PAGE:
Putting aside my own personal curiosities about the origins of the term “Stockholm syndrome,” Netflix’s new Swedish dramedy series, Clark, caught my attention primarily for one reason only: Bill Skarsgård. I still remember when Skarsgård originally really wowed me, which also happened to be the first time I ever saw him in anything. One of Netflix’s OG shows, Hemlock Grove, started in 2013 around the same time as the critically-acclaimed Orange is the New Black, and featured Skarsgård as hunky vampire Roman. Since that three season run, Bill has gone on to lauded performances in projects such as Stephen King’s It, Hulu’s Castle Rock, 2019’s Villains, and 2021’s Nine Days. Clark provides a metaphorical sandbox of insanity for Skarsgård to really sink his teeth into, jumping from one extreme to the next with manic charms. I cannot say how close Clark sticks to the facts, but I’m not sure I care either—with a title that has proclaimed from the beginning to be “based on truths and lies,” one must simply strap in and let director/co-writer Jonas Åkerlund take one along for the ride.

For those uninformed about the man that has come to be known as Sweden’s first celebrity gangster, take comfort in the knowledge that Clark goes out of its way to follow every facet of Olofsson’s uncharacteristically bonkers life story. When a show’s opening scene flashes back to 1947 and the camera swishes down into a wide-open vagina during childbirth, one just knows that what will follow will be out of the norm, to put it mildly. With his mother screaming to “get the fuck out,” and inside the womb, the baby’s face being that of an adult Skarsgård, Olofsson (who narrates the entire miniseries from start to finish) proudly proclaims this birth as his “very first jailbreak.” The viewer then receives a brief tease of what is to come through these six episodes, and the promise that Clark has “robbed, partied, and had tons of sex.”

Of course, the clever narration from Olofsson provides only one vantage point of Clark’s increasingly wild and erratic behavior. It is up to the viewer to draw their own conclusions about Clark’s morals and decision-making. In 1965, Clark embarks on an important home invasion with a gaggle of friends. They observe a quiet spot on the water that houses unimagined potential. It turns out to be the home of the prime minister, who proceeds to chase them off the property with a shotgun. In the blink of an eye, Clark is proclaimed dead before abruptly rising only to be sentenced for 18 months at a youth center. This will not be the last time Clark ends up imprisoned, and as the trend seems to recur over and over again through the timeline of Clark’s life, it reveals a lot about his character. Does he relish in being behind bars, as almost a second home? 

In his destructive wake, Clark leaves all manner of enticing and often beautiful women, and those he deceives into befriending him. Clark seems to always possess a hidden agenda, and is driven strictly on selfish, indulgent actions. Each episode begins and is named after a quote from Olofsson—he is obsessed with himself, and constantly refers to “Clark” in the third person. For the loves in his life, Clark frequently does not even favor them in his choices. He makes empty promises of redemption and changing for good, yet does not deliver. Even for those who end up hating this exaggerated version of Clark Olofsson, Bill Skarsgård delivers an irresistible take on this complex antihero.  Until the third episode, we do not get into the Stockhold syndrome scenario, but it is well worth the wait. Waiting so long before reaching this event serves to enrich the craziness that occurs both beforehand and afterward.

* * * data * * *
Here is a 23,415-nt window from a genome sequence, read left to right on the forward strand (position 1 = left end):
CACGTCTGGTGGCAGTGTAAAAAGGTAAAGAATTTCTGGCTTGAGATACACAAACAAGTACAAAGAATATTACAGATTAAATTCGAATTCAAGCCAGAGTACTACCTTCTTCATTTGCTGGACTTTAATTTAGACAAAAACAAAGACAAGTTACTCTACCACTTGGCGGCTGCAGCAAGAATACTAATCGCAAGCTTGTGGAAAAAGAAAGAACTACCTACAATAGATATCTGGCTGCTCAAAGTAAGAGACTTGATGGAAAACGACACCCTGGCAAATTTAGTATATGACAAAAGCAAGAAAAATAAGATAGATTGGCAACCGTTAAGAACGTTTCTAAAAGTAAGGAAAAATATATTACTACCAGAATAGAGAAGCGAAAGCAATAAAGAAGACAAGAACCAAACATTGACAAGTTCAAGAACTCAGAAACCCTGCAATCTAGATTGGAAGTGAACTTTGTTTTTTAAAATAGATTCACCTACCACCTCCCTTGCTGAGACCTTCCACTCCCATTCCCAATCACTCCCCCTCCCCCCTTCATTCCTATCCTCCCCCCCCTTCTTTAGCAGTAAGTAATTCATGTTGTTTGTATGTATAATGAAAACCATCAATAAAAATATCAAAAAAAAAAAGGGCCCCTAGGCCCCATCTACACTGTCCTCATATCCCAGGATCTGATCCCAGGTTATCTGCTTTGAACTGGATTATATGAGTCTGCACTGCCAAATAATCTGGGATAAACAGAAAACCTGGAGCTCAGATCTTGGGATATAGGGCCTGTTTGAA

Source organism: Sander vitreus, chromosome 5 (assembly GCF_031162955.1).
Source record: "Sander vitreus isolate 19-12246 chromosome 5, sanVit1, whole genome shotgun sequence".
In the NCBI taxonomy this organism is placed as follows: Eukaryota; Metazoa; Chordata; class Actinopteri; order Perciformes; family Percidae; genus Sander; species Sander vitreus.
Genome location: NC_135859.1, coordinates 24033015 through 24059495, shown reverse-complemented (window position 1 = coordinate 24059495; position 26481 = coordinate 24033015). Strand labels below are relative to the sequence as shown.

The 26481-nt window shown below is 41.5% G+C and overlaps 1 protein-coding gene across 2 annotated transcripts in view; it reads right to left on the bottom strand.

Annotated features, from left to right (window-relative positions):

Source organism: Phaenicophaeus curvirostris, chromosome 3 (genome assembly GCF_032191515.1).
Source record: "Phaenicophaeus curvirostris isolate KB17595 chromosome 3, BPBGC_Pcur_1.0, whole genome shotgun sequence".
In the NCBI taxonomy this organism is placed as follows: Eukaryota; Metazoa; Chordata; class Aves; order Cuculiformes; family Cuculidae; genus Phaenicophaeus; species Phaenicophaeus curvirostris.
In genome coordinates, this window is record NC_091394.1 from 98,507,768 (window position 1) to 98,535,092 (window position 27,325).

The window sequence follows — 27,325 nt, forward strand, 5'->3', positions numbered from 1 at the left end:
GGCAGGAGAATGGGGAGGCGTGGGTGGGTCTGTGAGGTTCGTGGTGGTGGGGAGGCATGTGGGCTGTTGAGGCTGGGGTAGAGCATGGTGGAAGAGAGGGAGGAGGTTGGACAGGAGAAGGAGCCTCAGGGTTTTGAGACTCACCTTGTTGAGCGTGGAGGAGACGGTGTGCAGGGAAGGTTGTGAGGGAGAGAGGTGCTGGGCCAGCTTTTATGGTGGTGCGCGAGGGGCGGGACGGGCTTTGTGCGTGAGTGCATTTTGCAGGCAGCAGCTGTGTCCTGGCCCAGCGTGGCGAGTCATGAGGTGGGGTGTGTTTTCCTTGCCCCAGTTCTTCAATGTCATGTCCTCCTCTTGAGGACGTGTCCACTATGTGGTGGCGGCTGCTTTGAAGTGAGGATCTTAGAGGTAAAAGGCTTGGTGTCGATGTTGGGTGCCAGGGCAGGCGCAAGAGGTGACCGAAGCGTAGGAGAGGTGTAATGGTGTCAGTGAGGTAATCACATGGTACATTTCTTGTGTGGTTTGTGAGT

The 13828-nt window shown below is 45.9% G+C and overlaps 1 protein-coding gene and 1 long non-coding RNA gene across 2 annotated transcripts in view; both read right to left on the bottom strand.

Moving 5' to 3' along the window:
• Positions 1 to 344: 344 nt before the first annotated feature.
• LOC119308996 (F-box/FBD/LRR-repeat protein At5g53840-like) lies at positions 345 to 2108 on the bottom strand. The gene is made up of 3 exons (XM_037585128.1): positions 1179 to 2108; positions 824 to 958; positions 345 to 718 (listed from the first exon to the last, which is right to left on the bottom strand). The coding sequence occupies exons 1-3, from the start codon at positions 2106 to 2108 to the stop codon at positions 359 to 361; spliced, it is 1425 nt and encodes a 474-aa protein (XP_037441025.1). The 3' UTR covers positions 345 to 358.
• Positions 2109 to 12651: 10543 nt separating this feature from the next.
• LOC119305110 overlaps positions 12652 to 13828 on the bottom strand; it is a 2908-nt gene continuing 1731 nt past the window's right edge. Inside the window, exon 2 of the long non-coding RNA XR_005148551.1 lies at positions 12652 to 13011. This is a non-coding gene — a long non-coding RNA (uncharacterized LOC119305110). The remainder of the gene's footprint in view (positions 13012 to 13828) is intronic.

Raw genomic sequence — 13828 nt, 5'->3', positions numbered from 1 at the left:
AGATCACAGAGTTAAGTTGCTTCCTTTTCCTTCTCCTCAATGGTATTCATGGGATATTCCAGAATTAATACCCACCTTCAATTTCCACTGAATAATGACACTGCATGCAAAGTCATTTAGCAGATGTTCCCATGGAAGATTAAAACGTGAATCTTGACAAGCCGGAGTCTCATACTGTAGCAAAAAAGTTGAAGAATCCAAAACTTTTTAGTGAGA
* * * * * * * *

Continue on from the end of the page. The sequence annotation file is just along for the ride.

Clocking in with a total of six hour-long episodes, Clark never overstays its welcome by maintaining a break-neck pace and constantly changing visual and editing style. Copious amount of explicit one-pump sex scenes, attempted bank robberies, crazy hijinks, and Skarsgård’s bare ass—Clark has it all. I would suggest this show to fans of frenetic action and absurdist comedy, seen in films like Kingsman: The Secret Service and Smokin’ Aces. For the Skarsgård faithful, Clark will be jaw-dropping evidence of the actor’s ability to elevate any material he completes. Netflix offers several language options, but I would highly suggest watching in the original Swedish language with English subtitles. The emotionality of the dialogue spat out in the native tongue is vital to Clark’s darker edges.

Clark implores audiences everywhere to “go shit yourselves” when it debuts exclusively to Netflix on Thursday, May 5th.

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